Waikawa Beach Community Meeting 17 July 2022

Meeting Minutes

Waikawa Beach Community Meeting

Date: Sunday 17th July [2022] 10 am

Venue: Manakau Hall


Debra Betts (chair), Stephen Betts, Steve Bailey, Sophie Cambell, Deb Moran, Vivian Stewart, Peter Stewart, Alan Thorn, Julia Signal- Thorn, Lesley Anne Walker and Gary Whittaker

Apologies: Darren Galway, Barry Smith and Tony White.

Minutes of Last Meeting approved – Moved by Julia and seconded by Lesley Anne

Introductory Round: Members of the group briefly introduced themselves and what outcomes they were looking for. These included:

  • Urgent resolution to current beach access
  • Long term solution for beach access
  • Work to address complex and longer-term issues such as climate change, erosion and ecological impacts
  • Improving community cohesion

Feedback: At the last meeting several members were tasked with finding out more information from council and others.

Report back from Lesley -Anne Walker – Meetings with Horowhenua District and Horizons Regional Council

Meetings with Horowhenua District Council

Lesley Anne talked to Council staff, Arthur Nelson and Craig Kidd about the current beach access. Stormy weather last week prevented this work, but it will proceed once weather has settled.

Meeting with Horizons Regional Council

Darren, Tony and Lesley-Anne met with John Foxall of Horizons regarding the groyne cut. He noted that they cannot do any further work without Iwi consultation and that Iwi are currently very busy and it is difficult to get time with them. The committee noted that we should try to establish our own communication with local iwi.

The meeting included a visit to the South Track on Reay Mckay where the suitably of this track for an emergency vehicle access was discussed. Lesley -Anne also discussed this with Councilor Christine Mitchell

Report back from Steve Bailey – river cut

Steve talked to Carl Gibson, who has extensive skills in earthworks and local knowledge of the river and what would be necessary to divert it. He noted that previous cuts were ineffective and has agreed to come talk to the group about what he believes is required.

Report back from Gary Whittaker – working bee

Gary talked to many locals who are keen to be part of working bee to help restore and maintain the current access.

Other feedback – what happens elsewhere

Stephen Betts corresponded with Himitangi Community Committee who work with Manawatu Council to maintain the beach – such as piling driftwood against the dunes.

Vivian and Peter Stewart had also been to Kai Iwi in Whanganui and noted that locals had worked with Horizons to build tracks, bridges and access for people, quads and horses.


Working with HDC

The council’s report on vehicle beach access options for Waikawa beach (due on November 30th) was discussed. It agreed that while waiting for this report, the community need to ensure that we abide by current council regulations and that any short-term independent actions around beach access may be detrimental to our ability to work with the council towards long term solutions.

Sophie who has had extensive dealings with the Council discussed the slowness of working with Council and the need to find out more information on the current proposed report. She noted that even though Horizons may do the work on other beaches this work requires the approval of councils who forward to the regional council.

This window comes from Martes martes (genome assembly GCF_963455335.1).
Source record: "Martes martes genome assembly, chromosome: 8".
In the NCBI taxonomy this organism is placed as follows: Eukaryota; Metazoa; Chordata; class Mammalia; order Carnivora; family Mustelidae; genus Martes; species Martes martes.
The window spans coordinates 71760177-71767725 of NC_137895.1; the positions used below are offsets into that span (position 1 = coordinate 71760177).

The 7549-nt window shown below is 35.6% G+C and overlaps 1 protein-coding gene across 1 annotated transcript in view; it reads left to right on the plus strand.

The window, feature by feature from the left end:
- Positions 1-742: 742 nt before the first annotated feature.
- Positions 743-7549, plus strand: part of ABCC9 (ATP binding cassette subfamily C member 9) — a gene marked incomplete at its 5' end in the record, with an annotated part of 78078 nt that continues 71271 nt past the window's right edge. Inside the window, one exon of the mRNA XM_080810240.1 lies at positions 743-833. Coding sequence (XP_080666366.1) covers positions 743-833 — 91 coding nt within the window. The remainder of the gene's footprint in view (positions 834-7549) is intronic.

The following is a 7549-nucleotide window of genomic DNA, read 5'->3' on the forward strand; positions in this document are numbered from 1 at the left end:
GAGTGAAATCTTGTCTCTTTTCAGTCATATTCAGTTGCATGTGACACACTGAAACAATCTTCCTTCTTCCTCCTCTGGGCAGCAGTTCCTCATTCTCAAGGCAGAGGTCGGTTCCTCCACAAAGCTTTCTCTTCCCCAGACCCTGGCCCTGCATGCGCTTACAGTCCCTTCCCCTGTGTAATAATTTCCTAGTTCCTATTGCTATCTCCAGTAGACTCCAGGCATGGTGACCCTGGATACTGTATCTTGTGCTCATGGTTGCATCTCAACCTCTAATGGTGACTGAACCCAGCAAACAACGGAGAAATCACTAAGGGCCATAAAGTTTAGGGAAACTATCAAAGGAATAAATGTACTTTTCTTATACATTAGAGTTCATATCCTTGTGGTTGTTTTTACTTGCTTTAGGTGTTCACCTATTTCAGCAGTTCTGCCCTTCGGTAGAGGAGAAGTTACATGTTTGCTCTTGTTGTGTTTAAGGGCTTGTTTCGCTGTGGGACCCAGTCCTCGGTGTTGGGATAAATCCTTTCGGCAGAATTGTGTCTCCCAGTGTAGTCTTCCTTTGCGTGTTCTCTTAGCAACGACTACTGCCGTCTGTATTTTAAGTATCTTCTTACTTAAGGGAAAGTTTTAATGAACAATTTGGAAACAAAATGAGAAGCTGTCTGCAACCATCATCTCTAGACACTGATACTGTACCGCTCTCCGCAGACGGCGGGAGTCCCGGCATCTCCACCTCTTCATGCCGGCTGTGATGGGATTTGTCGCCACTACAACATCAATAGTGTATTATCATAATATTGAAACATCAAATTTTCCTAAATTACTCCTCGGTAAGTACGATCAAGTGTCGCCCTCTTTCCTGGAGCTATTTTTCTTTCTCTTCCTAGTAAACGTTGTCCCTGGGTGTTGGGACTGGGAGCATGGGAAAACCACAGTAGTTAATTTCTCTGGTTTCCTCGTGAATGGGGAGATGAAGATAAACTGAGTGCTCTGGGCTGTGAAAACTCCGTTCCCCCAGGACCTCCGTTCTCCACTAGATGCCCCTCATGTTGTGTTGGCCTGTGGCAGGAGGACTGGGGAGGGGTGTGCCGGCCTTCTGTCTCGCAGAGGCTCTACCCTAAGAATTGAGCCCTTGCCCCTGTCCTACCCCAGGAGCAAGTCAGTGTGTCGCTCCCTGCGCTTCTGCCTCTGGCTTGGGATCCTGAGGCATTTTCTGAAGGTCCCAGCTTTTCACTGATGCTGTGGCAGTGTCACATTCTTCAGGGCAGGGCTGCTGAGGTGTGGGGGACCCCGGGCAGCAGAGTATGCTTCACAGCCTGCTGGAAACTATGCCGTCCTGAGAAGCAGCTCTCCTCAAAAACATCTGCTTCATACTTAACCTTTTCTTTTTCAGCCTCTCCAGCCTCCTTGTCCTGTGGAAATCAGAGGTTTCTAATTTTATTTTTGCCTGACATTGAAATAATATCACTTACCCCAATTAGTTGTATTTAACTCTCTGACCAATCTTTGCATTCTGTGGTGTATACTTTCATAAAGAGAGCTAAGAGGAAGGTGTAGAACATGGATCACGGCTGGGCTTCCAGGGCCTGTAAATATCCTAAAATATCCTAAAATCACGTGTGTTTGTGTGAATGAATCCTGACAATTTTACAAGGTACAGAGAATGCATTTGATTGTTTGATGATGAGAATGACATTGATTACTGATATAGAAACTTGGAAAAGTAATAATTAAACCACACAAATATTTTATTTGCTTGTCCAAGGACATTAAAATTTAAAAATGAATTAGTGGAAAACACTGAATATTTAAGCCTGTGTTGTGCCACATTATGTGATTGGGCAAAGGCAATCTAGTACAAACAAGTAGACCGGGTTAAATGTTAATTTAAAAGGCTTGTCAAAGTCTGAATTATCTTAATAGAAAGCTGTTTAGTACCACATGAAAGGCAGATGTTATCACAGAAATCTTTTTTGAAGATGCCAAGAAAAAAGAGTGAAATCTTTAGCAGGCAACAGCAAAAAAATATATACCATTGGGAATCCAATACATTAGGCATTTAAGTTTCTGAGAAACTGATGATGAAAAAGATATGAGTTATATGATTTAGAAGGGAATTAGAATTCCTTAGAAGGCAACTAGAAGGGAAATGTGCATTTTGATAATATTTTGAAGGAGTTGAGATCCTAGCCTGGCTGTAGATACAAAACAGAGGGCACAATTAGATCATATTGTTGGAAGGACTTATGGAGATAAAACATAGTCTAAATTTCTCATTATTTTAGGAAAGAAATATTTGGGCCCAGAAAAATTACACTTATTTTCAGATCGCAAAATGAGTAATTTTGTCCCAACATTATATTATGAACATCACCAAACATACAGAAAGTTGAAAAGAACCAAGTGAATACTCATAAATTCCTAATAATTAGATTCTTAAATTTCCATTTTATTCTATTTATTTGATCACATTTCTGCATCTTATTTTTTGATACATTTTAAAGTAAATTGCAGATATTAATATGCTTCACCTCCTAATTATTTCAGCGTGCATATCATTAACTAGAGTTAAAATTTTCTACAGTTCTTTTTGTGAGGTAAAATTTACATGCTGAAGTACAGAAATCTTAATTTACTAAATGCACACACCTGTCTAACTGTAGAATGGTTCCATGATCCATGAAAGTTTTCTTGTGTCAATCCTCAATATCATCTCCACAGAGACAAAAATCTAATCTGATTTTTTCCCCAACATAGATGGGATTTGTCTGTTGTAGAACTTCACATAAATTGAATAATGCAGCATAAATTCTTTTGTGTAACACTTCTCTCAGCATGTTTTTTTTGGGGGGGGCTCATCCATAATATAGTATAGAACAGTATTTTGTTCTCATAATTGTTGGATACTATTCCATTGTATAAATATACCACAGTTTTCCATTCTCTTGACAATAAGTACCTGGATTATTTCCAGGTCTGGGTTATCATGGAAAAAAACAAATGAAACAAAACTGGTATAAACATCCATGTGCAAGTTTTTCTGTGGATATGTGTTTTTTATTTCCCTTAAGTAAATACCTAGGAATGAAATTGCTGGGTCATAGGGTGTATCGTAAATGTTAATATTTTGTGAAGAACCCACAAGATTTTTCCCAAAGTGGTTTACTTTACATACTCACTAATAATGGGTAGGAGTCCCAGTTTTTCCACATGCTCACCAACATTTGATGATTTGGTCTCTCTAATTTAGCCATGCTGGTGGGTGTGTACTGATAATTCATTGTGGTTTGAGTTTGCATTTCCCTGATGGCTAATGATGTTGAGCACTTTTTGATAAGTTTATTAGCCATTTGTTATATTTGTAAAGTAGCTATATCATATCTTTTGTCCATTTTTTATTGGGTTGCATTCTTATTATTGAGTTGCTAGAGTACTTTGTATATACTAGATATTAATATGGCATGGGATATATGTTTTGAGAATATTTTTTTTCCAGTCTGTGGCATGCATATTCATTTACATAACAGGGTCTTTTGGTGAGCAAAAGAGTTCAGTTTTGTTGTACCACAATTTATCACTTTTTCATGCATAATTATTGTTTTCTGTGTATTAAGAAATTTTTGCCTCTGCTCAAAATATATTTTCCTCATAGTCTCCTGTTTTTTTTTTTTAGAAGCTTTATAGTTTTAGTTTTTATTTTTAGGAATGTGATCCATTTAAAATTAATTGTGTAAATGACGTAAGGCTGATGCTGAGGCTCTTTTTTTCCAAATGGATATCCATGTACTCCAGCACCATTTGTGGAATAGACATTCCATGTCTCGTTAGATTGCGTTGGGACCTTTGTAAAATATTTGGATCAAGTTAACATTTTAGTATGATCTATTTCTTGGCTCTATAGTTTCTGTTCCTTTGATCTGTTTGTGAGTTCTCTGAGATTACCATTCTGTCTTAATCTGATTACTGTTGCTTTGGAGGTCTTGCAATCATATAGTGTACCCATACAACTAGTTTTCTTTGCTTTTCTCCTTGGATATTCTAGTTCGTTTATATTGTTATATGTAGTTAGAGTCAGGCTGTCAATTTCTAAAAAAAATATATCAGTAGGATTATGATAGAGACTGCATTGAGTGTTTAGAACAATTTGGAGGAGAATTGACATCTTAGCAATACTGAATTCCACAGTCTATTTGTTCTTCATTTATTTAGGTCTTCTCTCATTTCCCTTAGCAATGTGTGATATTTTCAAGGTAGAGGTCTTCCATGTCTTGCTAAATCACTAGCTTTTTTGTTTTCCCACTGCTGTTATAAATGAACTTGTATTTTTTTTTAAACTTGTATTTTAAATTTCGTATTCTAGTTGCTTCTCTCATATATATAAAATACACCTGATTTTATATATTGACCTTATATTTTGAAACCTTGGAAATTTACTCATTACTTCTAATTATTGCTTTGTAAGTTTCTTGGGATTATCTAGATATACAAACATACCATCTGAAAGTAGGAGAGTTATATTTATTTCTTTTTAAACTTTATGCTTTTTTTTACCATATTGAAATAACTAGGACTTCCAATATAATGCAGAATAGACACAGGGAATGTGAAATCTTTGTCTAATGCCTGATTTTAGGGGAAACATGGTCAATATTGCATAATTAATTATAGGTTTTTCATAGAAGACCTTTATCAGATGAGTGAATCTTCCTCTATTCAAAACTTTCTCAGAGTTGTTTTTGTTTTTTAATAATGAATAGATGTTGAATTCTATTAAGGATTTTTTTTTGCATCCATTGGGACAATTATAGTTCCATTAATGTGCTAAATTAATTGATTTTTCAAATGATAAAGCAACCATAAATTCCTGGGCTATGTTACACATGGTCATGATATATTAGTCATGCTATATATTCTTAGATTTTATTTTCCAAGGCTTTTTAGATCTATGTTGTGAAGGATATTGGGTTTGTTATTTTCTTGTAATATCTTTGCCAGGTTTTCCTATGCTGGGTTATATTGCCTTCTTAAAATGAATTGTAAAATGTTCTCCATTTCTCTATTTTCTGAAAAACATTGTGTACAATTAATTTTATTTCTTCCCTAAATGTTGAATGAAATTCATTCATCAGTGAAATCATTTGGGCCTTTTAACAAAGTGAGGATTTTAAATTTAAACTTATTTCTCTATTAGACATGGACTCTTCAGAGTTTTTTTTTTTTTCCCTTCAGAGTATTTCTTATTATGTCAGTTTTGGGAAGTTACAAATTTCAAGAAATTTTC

Water Table

The issue of the high-water table was raised and the impact on effective operation of septic tanks in the village. It was suggested that Alan and Julia contact Harold Barnett at Horizons to discuss their concerns that the current high-water table is blocking the septic tank. If the river is having any effect on the high-water table, there may be a case for an emergency cut.

Going Forward

  1. Minutes / information to community so they are informed that action is being taken, although it may take some time and the need for the community to be patient while we work towards a long-term solution.
  2. Contact to be made with CEO and Christine Mitchell to seek more information about the council report on vehicle beach access options.
  3. Follow through with Arthur Nelson and Craig Kidd about progress on the current access, to highlight that white baiting season will soon be here and concerns that without vehicle access people will make their way to the beach through illegal pathways.
  4. Consultation with Carl Gibson to arrange a suitable time to discuss his ideas.
  5. Follow up with appropriate people on septic tank issues.
  6. Explore contacts to identify local Iwi connected to the river and beach who we can engage with.
  7. Committee members to bring suggestions for committee name to next meeting.

Meeting concluded 11.30 am

Date for next meeting yet to be determined

Download the minutes as a 123 KB PDF: Meeting Minutes 17th July 22.pdf

Toilet block demolition begins, 14 March 2022

Promptly on the morning of Monday 14 March 2022 Lee Builders began the work of demolishing parts of the toilet block. The men’s block was the first target and work went very quickly. By the end of the afternoon only the pump house was still standing.

Portaloos for public use have been delivered, and the AED Defibrillator was installed outside the safety fence.

The WBRA has been able to keep the iconic wooden signs with sunburst for the archives and a few nearby residents kept a concrete block or two as memorabilia:

Toilet block Women sign with sunburst.
Toilet block Women sign with sunburst.

A few photos from around 5 pm below. For photos and videos earlier in the day and for the rest of the project visit Waikawa News:

Portaloos for builders and public.
Portaloos for builders and public.
The remains of the Men's block.
The remains of the Men’s block.
Another angle on the remains of the Men's block.
Another angle on the remains of the Men’s block.

Maehe (March) 2022 Newsletter

Kia ora e te whānau,